Advertisement

How many aid workers have been killed in Gaza so far?

More aid workers have been killed in Gaza than any other recent conflict over such a short period of time. How did we get here?

This combination of photos provided by World Central Kitchen/WCK.org, shows seven aid workers who were killed in Gaza Monday, April 1, 2024. Israeli airstrikes that killed the aid workers in Gaza reverberated around the world, as friends and relatives mourned the losses of those who were delivering food to besieged Palestinians with the charity World Central Kitchen. Top left to right: Palestinian Saifeddin Issam Ayad Abutaha, Lalzawmi “Zomi” Frankcom of Australia, Damian Soból of Poland, and Jacob Flickinger of the U.S. and Canada. Bottom left to right: John Chapman of Britain, James Henderson of Britain and James Kirby of Britain. (World Central Kitchen/WCK.org via AP)
The seven aid workers who were killed in Gaza on Monday: (top left to right) Palestinian Saifeddin Issam Ayad Abutaha, Lalzawmi Frankcom of Australia, Damian Sobol of Poland, and Jacob Flickinger of the U.S. and Canada. Bottom left to right: Britons John Chapman, James Henderson and James Kirby. (World Central Kitchen/WCK.org via AP)

The death toll in Gaza continues to rise, with three British aid workers among those killed by a recent Israeli air strike.

World Central Kitchen (WCK) confirmed British victims John Chapman, 57, James “Jim” Henderson, 33, and James Kirby, 47, who were working for the charity’s security team, were among seven of its staff killed on Tuesday.

The others who died in the strike were the team’s leader, Lalzawmi “Zomi” Frankcom, 43, an Australian national, along with Palestinian Saifeddin Issam Ayad Abutaha, 25; US-Canadian dual citizen Jacob Flickinger, 33; and Polish national Damian Sobol, 35.

The strike has sparked international condemnation, with prime minister Rishi Sunak saying he was appalled by the killings and demanding a thorough and transparent independent investigation during a phone call with Netanyahu.

The UN said it highlights the need for an immediate humanitarian ceasefire in the region and that the killings were "an inevitable result of the way this war is currently being conducted", adding: "Let humanitarian workers do their job."

The deaths have shone a light on the toll of aid workers in the war-torn region, which now stands at more than 200 since the attacks of 7 October by Hamas, according to the Aid Worker Security Database.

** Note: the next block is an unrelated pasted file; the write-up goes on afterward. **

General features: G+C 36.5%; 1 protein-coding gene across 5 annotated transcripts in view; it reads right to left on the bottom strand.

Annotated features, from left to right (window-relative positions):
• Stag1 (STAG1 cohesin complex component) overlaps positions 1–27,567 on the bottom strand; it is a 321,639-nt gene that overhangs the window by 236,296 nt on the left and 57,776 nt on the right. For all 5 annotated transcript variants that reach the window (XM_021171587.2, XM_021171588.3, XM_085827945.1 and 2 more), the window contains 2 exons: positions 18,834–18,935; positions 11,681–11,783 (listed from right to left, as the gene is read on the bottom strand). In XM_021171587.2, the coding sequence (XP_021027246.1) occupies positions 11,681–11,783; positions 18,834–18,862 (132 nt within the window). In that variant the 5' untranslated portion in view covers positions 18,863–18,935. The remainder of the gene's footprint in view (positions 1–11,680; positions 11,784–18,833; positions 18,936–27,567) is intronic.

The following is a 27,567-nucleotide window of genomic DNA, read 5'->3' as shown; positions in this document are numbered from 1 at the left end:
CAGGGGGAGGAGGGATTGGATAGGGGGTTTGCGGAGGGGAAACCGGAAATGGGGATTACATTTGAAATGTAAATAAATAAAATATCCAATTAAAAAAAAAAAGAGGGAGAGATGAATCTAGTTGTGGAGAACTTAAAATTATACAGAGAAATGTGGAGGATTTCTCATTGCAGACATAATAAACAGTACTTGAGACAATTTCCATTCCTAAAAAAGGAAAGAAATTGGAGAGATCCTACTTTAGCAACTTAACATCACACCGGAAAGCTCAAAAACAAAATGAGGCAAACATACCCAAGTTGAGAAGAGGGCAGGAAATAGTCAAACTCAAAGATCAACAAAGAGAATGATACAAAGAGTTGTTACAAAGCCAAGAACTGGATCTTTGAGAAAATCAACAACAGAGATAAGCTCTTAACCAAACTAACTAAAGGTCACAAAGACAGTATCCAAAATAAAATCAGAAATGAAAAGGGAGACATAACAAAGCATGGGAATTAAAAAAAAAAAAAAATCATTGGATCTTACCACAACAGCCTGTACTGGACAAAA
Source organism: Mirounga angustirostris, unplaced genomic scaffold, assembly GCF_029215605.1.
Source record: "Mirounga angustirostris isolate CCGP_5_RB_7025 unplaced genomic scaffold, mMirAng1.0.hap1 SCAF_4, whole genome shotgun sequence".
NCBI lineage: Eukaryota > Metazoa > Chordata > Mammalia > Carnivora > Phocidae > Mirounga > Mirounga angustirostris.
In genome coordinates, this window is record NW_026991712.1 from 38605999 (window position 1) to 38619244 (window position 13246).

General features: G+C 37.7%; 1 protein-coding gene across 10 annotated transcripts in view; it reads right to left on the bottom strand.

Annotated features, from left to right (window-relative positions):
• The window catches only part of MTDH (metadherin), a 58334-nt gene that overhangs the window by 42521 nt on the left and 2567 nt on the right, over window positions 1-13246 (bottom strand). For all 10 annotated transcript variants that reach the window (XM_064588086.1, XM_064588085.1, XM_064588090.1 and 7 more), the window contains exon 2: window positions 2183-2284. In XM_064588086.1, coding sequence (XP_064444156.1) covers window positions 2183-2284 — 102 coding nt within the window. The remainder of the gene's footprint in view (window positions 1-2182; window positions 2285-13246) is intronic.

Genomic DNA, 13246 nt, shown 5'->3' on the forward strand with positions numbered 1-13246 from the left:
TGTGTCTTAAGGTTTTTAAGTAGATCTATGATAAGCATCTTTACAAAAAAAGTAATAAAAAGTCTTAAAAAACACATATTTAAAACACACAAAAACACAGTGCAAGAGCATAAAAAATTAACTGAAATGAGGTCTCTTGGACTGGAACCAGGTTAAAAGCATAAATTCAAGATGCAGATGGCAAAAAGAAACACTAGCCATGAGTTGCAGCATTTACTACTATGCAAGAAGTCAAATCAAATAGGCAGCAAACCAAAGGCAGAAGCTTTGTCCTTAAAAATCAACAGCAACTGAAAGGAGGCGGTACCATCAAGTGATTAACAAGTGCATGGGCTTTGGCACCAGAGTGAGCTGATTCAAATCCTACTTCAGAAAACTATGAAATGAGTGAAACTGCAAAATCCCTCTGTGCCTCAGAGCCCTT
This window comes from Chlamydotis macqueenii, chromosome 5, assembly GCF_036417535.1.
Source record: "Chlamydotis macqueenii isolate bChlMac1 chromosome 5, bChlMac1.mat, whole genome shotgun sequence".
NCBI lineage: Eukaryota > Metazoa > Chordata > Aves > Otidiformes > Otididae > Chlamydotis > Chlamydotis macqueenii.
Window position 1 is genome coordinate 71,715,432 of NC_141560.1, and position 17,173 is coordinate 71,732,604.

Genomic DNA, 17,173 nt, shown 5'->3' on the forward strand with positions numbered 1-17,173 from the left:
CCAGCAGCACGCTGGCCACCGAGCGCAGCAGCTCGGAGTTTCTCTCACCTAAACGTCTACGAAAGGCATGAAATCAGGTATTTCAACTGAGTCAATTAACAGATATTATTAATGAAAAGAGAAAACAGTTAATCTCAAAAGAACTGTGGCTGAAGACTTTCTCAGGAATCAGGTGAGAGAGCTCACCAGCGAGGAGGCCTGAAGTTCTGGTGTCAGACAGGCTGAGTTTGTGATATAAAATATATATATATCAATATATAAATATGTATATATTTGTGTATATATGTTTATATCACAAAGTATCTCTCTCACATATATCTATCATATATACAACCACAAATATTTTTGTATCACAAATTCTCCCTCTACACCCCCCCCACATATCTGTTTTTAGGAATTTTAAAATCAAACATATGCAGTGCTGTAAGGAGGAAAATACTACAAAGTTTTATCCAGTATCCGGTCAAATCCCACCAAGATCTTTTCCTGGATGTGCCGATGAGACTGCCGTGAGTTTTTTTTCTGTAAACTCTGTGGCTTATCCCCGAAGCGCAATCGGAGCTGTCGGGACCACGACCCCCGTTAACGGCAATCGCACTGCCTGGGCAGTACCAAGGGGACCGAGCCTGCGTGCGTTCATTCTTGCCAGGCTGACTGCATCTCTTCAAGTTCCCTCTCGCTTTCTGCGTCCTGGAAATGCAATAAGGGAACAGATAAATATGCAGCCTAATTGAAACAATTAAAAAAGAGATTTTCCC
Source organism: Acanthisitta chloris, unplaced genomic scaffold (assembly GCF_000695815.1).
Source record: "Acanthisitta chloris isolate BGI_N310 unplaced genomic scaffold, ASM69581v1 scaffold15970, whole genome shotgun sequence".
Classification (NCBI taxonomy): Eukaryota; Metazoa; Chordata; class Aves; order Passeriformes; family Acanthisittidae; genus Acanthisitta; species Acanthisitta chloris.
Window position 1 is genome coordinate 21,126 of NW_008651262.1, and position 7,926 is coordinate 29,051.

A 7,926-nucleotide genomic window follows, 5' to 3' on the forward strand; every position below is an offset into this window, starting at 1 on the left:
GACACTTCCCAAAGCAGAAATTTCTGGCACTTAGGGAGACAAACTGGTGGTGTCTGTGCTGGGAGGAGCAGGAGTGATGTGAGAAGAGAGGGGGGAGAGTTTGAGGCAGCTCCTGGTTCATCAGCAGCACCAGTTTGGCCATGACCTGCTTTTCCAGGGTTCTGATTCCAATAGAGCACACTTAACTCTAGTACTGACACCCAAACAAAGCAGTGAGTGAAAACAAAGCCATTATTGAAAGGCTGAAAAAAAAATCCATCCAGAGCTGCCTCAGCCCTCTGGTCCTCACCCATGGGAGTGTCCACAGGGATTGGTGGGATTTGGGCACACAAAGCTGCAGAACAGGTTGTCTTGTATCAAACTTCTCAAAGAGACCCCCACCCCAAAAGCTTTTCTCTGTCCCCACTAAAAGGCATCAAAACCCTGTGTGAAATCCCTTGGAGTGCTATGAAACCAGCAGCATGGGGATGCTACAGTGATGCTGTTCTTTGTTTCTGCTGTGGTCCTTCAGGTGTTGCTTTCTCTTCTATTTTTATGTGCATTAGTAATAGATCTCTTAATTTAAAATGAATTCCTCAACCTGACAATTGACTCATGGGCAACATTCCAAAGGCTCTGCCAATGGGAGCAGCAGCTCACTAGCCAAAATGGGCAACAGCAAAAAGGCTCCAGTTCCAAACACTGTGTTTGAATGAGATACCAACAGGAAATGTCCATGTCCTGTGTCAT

How the death toll has grown

The aid worker death toll has shot up since 7 October last year, after Hamas attacks on Israel, which resulted in Israel's incessant aerial bombardment of Gaza. Before that date, death tolls in any one day stood in single figures, with the highest – seven – killed on 7 July 2014, according to data from the Aid Worker Security Database (AWSD), a US-funded group.

Aid worker deaths were not common, either – the time between some deaths stood at a few years. However, the death toll has increased markedly in recent months. The AWSD data shows that at least 196 aid workers have been killed since the start of the most recent conflict. With the latest deaths, that figure now stands at 203.

The majority of those killed worked for the UN agency for Palestinian refugees (UNRWA), a group that runs the largest aid operation in Gaza, with 13,000 employees in the region. AWSD say they crosscheck all incidents and data is collected from public sources and information provided to them by aid organisations and security forces in the region. They report that 70 aid workers were killed on 31 October last year, the most reported at one time since the start of the conflict.

Palestinians inspect a vehicle with the logo of the World Central Kitchen wrecked by an Israeli airstrike in Deir al Balah, Gaza Strip, Tuesday, April 2, 2024. A series of airstrikes killed seven aid workers from the international charity, leading it to suspend delivery Tuesday of vital food aid to Gaza. (AP Photo/Ismael Abu Dayyah)
Palestinians inspect a World Central Kitchen vehicle wrecked by an Israeli airstrike. (AP)

In November last year, AWDS said it had recorded more killings of UN aid workers in the previous two weeks than it had in total since data first started to be compiled in 2002. The data also shows that over 70% of the total UNWRA staff killed were those who died in the first few weeks of Israel's aerial bombardment of Gaza.

UNWRA's director of communications Juliette Touma told Business Insider that the conflict has been the worst ever for the agency's staff. She said it was "the highest number of UN aid workers killed in any conflict globally”.

UN officials previously condemned the deaths of aid workers during a remembrance for those who had died a month into the conflict. Tatiana Valovaya, director-general of the UN office in Geneva, said: “Thousands of our colleagues continue to work under the UN flag in [the] most risky parts of the world.”

How it compares with other conflicts

Data released in November last year showed the sheer scale of aid worker deaths in Gaza, compared to those seen in other countries. At that point, nearly 102 UN aid workers had been killed in Gaza – more than in any other single conflict in the organisation’s 78-year history.

Before that, the highest number of aid workers killed was just under 60 in Syria, with around 50 killed in Afghanistan and Somalia. With the figure in Gaza now standing at more than 200, it equates to nearly three times as many people killed in Syria in just a few months.